Umbraco 11 Telemetry Dashboard With Detailed Settings 1544X762

How Umbraco CMS is used

Telemetry Status February 2023

Lasse Fredslund headshot
Written by Lasse Fredslund

Back in 2020, we introduced a new way of gathering statistics on Umbraco with an anonymized installation counter. This was followed up by proper telemetry data for packages and finally detailed telemetry settings for the CMS. All this is to help us all understand how Umbraco is actually being used, and some quantitative arguments for discussions around Umbraco products. As part of this, we also promised to share our findings, and that’s exactly what we’re doing with this post - that, and asking for your help to make the data more solid.

17% of all new Umbraco sites run on Linux in production!

That’s one of the learnings from the detailed telemetry data you’ve sent us recently. However, we should add a disclaimer; Not many of you have enabled detailed telemetry… So, we shouldn’t put too much emphasis on these numbers or be too hasty in drawing conclusions, …. - yet.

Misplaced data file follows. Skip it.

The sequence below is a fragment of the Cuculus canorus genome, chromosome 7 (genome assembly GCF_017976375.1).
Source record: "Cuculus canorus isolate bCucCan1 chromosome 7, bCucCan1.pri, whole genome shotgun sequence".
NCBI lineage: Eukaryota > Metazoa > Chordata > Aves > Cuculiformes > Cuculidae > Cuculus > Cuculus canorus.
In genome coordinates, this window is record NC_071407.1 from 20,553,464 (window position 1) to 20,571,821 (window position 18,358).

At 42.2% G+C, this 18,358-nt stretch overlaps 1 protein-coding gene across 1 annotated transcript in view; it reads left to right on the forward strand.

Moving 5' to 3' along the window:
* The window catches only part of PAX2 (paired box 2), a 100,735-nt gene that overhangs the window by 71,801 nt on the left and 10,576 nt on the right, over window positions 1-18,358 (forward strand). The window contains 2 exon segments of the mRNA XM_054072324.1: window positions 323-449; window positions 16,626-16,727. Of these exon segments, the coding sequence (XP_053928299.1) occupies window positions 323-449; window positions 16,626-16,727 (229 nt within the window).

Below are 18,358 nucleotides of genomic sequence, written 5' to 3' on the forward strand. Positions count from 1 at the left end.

Hopefully, you’ll help us change this so that we can have more data and more certain conclusions. Not just for us at HQ but for all of us. Because we want to share the findings. The data we are gathering through telemetry is fully anonymized, so it should be possible to use the Detailed Setting for most projects. 

It’s all in the details

We believe there’s so much we all can learn from having good usage statistics. So if you haven’t done so lately, take a look at current and upcoming projects and make sure to enable Detailed Telemetry Settings. This can be done upon installation or subsequently in the Telemetry data dashboard in the Settings section.

Screenshot Umbraco backoffice - specifically the consent settings in Telemetry data dashboard in the Settings section. The telemetry level is set to Detailed reporting.

The two other options provide far less information, with Minimal being a simple install counter and Basic, the current default, including the Umbraco version number and packages that have telemetry enabled.